The best and classic example of failure to recognize a fundamental discovery on time is that of the Austrian monk Gregor Mendel. It was only nearly 40 years afterwards that his work and findings on peas were recognized by deVries and Correns as containing the fundamental laws of inheritance, i.e. genetics! It took Mendel eight years to do his work and apparently, he published only two papers. There was total failure among his contemporaries to understand and grasp the relevance of Mendel's work. Would anyone give money to a reclusive monk to work on peas? When Mendel died, in 1884, he was a scientific nonentity. Impact factor zero!

Another classic example is the discovery of penicillin by Alexander Fleming (Nobel prize, 1945). The discovery of penicillin was not the result of a carefully prepared scientific project. It was an accident. A bacterial plate was accidentally contaminated with mould and Fleming observed that, all around the mould, the bacteria had been killed. Staphylococci were undergoing lysis around the contaminating colony. Most of us would have thrown the plate away. And, no doubt, Fleming was helped by the damp and dreary English weather, ideal for growing mould. Nobody paid much attention to his papers published in 1928, and it was nearly 12 years later that his papers were rediscovered by Florey and Chain (Nobel prize, 1945). The discovery of penicillin proves the point that it is when experiments go wrong that we find things out! Impact factor zero!

Another, more recent example of failure of contemporaries to appreciate a non-intuitive discovery was that of Helicobacter pylori as the causative agent of gastric (peptic) ulcers. Marshal, a young Australian doctor with no experience in research, noticed that patients with peptic ulcers undergoing a course of antibiotic treatment for some unrelated infectious disease improved considerably or were cured of the ulcer. Marshal and the pathologist Warren (Nobel prize, 2005) found the Helicobacter bacterium in the lesions, and proposed that bacteria were causing the ulcer. Nobody believed them. It was unthinkable and against the mainstream of ideas about ulcers, which were regarded as due to excessive secretion of acid, which in turn was related to stress and other fanciful psychological factors. The prevailing idea was that no bacteria could survive the strongly acid environment of the stomach. To persuade the scientific community that he was right, Marshal decided to do a self-experiment. He swallowed a cocktail containing large numbers of Helicobacter and got very sick and developed symptoms of dyspepsia. A biopsy showed lesions containing bacilli. After antibiotic treatment he was cured! Impact factor zero!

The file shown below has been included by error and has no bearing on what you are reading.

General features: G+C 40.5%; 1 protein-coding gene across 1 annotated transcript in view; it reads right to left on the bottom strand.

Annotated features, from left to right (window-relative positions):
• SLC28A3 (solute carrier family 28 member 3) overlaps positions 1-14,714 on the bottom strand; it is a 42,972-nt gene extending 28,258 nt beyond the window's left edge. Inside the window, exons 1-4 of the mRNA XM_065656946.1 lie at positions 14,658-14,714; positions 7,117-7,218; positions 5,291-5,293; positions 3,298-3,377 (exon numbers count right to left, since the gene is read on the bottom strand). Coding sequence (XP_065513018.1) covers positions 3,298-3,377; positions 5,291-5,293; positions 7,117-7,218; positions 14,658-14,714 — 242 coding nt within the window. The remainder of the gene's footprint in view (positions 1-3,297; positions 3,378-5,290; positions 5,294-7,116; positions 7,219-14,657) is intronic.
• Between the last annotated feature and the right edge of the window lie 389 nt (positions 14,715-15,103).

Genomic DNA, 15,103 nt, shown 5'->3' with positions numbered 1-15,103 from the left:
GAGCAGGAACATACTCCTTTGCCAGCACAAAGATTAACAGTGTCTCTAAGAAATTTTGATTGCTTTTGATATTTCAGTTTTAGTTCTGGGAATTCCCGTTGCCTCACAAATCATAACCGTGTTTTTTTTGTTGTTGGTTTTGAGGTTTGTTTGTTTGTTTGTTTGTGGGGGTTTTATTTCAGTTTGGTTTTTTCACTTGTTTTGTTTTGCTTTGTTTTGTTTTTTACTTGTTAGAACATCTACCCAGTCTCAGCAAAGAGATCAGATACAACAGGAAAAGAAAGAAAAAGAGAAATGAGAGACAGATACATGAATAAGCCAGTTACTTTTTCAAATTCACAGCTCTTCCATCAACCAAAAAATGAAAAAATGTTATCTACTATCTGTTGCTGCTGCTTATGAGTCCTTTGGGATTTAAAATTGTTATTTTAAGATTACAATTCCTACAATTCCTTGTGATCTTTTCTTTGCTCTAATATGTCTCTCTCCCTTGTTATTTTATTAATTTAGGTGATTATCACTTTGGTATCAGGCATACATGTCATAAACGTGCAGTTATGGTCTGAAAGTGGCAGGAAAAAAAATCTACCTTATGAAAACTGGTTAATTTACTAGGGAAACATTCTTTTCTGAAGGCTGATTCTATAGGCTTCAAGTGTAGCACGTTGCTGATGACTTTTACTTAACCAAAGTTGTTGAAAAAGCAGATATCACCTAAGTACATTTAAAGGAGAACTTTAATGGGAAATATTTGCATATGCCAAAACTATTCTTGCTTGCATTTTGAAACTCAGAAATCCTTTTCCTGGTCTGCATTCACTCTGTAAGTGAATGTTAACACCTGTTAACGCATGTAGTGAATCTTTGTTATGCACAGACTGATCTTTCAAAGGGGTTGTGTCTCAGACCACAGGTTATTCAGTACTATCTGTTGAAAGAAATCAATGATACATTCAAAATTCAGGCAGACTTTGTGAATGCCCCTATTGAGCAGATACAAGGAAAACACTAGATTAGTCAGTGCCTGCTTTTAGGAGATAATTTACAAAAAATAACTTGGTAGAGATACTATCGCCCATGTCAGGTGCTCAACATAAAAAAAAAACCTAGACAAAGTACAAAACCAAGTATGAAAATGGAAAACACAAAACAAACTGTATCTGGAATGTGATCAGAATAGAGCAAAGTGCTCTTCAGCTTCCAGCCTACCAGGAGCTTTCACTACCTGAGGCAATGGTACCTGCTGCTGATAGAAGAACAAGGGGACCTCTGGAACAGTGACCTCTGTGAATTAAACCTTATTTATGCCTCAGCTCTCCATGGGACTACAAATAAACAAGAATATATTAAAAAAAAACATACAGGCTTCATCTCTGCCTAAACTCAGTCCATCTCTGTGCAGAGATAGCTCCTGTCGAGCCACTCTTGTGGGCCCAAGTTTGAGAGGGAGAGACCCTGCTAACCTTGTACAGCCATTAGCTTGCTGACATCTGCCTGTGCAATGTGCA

Even the seminal paper by Watson and Crick, published in Nature in 1953, on the DNA double helix, was received with indifference in some quarters and regarded as a gross oversimplification. It was only nine years later, in 1962, that they were awarded the Nobel Prize.

Sidney Brenner (Nobel prize, 2002) said, quite rightly: "What matters absolutely is the scientific content of a paper, and nothing will substitute for either knowing or reading it". Scientific quality can only be measured by qualified experts reading the full paper, wherever published.

In fact, it is not possible to predict radical scientific innovations or fundamental conceptual changes. We may be able to predict inventions based on current scientific knowledge but we have no idea what the future will bring. That is the nature of science.

  • Address for correspondence:
    Rua Botucatu, 740 - Vila Clementino
    São Paulo (SP) - Brasil - CEP 04023-900
    Tel. (+55 11) 5575-2881/5576-4268/5576-4271
    Fax. (+55 11) 5576-4328
  • Sources of funding: Not declared

    Conflict of interest: Not declared

    Date of first submission: October 18, 2007

    Last received: October 18, 2007

    Accepted: April 22, 2008


    Eduardo Katchburian, DDS, MD, PhD. Titular professor of Histology and Structural Biology, Universidade Federal de São Paulo - Escola Paulista de Medicina (Unifesp-EPM), São Paulo, Brazil.

    Address for correspondence: Rua Botucatu, 740 - Vila Clementino São Paulo (SP) - Brasil - CEP 04023-900 Tel. (+55 11) 5575-2881/5576-4268/5576-4271 Fax. (+55 11) 5576-4328 E-mail:

    Publication Dates

    • Publication in this collection
      11 Aug 2008
    • Date of issue
      May 2008